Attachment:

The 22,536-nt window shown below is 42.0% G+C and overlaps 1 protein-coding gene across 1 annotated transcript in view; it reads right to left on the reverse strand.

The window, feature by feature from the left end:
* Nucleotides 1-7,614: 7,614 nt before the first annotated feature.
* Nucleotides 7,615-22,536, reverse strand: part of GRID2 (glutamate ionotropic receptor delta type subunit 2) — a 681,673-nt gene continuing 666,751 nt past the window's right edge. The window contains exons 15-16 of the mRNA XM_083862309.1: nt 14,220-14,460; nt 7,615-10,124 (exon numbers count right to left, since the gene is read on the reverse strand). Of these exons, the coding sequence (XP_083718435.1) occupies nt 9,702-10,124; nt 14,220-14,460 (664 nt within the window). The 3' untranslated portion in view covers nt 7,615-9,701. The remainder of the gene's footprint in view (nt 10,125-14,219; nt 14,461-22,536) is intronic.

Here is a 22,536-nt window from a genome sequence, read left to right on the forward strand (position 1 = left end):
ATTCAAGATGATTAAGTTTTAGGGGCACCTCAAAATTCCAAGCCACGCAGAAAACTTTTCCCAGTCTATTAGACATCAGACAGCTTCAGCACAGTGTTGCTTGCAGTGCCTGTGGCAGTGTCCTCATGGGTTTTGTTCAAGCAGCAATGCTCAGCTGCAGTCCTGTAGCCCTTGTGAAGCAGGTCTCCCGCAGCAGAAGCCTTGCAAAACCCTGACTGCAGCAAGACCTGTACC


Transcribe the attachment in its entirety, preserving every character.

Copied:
The 22,536-nt window shown below is 42.0% G+C and overlaps 1 protein-coding gene across 1 annotated transcript in view; it reads right to left on the reverse strand.

The window, feature by feature from the left end:
* Nucleotides 1-7,614: 7,614 nt before the first annotated feature.
* Nucleotides 7,615-22,536, reverse strand: part of GRID2 (glutamate ionotropic receptor delta type subunit 2) — a 681,673-nt gene continuing 666,751 nt past the window's right edge. The window contains exons 15-16 of the mRNA XM_083862309.1: nt 14,220-14,460; nt 7,615-10,124 (exon numbers count right to left, since the gene is read on the reverse strand). Of these exons, the coding sequence (XP_083718435.1) occupies nt 9,702-10,124; nt 14,220-14,460 (664 nt within the window). The 3' untranslated portion in view covers nt 7,615-9,701. The remainder of the gene's footprint in view (nt 10,125-14,219; nt 14,461-22,536) is intronic.

Here is a 22,536-nt window from a genome sequence, read left to right on the forward strand (position 1 = left end):
ATTCAAGATGATTAAGTTTTAGGGGCACCTCAAAATTCCAAGCCACGCAGAAAACTTTTCCCAGTCTATTAGACATCAGACAGCTTCAGCACAGTGTTGCTTGCAGTGCCTGTGGCAGTGTCCTCATGGGTTTTGTTCAAGCAGCAATGCTCAGCTGCAGTCCTGTAGCCCTTGTGAAGCAGGTCTCCCGCAGCAGAAGCCTTGCAAAACCCTGACTGCAGCAAGACCTGTACC